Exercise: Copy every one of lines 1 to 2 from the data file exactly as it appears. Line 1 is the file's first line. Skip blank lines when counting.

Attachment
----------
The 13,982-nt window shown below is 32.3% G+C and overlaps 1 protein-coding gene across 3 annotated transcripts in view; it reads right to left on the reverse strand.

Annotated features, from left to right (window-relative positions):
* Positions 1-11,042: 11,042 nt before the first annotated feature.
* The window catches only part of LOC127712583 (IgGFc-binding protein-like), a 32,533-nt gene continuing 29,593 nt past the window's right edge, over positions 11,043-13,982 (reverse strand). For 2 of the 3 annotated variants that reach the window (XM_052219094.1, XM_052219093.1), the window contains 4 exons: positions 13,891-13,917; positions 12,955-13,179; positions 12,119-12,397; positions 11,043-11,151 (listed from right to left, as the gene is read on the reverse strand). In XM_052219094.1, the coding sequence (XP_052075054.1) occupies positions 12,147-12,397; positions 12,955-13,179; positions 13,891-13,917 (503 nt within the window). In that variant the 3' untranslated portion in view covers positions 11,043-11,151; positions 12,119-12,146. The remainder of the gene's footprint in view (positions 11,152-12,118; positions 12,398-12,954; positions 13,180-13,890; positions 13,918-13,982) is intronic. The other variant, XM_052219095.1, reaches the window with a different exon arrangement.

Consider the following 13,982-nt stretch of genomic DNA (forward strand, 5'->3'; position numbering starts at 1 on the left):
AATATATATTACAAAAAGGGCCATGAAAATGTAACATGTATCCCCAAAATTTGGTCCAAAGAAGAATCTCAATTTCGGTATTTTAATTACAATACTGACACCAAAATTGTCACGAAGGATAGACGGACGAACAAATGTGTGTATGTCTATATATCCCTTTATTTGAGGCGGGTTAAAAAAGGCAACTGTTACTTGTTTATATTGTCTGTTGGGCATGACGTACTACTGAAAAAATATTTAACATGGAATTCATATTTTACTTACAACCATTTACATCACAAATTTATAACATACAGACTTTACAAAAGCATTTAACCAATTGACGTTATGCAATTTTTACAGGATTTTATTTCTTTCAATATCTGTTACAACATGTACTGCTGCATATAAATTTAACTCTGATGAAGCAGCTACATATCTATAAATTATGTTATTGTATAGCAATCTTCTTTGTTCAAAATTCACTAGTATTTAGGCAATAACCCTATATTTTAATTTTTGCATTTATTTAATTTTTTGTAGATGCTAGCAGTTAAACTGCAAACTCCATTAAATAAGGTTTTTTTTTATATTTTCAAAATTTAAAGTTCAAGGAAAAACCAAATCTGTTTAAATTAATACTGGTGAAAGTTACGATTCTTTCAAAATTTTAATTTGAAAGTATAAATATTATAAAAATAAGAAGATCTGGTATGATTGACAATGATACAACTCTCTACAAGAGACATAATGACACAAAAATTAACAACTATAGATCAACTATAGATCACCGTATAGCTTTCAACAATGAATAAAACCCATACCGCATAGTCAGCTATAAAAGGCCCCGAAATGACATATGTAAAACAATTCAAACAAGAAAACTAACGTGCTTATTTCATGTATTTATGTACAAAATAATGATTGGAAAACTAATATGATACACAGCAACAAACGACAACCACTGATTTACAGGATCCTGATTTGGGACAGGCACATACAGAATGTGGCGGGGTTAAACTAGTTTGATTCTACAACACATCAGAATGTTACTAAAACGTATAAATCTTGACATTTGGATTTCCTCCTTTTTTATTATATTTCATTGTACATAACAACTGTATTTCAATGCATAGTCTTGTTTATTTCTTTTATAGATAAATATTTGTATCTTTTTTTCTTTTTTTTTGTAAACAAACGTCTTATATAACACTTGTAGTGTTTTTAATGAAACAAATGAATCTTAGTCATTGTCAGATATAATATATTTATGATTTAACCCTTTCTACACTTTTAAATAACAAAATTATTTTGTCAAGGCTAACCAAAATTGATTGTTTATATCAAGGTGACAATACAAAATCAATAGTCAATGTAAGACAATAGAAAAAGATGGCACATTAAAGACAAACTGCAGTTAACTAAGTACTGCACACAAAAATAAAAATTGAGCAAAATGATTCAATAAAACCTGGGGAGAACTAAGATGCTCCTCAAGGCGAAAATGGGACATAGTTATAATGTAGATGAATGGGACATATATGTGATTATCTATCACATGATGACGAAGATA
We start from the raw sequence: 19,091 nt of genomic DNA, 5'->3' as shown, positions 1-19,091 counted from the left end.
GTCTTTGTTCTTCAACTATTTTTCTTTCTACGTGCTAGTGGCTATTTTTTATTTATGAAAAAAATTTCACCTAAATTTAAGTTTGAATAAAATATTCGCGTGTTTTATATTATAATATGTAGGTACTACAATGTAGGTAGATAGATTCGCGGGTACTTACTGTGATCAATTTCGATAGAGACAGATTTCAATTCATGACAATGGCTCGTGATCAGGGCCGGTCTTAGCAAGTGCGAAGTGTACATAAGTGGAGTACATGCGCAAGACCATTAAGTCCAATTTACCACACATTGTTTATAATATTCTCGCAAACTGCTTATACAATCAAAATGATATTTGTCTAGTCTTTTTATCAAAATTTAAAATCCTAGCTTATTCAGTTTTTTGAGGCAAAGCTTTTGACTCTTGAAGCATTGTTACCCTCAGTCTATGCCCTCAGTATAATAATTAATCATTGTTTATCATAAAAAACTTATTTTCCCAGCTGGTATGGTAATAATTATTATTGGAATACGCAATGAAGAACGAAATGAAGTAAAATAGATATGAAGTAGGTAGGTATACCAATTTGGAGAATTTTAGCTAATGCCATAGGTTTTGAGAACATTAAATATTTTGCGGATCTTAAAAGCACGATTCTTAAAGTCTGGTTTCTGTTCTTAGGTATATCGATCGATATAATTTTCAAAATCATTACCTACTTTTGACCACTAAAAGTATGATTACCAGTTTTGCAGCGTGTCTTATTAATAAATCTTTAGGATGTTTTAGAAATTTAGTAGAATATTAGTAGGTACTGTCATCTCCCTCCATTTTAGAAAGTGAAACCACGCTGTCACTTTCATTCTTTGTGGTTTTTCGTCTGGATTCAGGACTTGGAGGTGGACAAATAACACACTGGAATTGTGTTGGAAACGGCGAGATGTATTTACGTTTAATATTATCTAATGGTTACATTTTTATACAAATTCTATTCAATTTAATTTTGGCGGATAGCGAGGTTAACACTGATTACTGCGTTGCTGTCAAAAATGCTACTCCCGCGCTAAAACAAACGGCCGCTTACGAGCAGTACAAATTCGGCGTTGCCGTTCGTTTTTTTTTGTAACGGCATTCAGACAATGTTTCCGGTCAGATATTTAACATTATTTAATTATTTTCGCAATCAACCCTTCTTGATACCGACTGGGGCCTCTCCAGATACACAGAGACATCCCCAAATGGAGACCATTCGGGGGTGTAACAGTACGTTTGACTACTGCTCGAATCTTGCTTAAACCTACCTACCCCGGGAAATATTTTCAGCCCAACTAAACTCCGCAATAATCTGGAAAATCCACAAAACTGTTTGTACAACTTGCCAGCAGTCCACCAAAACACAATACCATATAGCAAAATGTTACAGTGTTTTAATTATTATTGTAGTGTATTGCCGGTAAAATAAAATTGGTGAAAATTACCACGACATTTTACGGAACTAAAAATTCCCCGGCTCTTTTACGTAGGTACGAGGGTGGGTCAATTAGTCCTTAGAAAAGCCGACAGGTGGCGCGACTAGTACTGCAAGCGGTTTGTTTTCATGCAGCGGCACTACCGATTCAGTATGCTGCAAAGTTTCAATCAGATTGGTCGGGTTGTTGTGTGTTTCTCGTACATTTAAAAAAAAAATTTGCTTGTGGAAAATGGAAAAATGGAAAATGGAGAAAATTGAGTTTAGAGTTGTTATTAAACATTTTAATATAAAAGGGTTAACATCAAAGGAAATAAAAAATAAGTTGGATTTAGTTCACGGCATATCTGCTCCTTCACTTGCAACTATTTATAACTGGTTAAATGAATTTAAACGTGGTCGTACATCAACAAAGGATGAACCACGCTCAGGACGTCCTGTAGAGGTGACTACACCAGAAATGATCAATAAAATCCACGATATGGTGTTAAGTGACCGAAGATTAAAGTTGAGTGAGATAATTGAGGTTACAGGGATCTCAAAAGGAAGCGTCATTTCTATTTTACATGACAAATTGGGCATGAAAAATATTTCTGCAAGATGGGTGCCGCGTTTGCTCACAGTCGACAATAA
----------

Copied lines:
The 13,982-nt window shown below is 32.3% G+C and overlaps 1 protein-coding gene across 3 annotated transcripts in view; it reads right to left on the reverse strand.

Annotated features, from left to right (window-relative positions):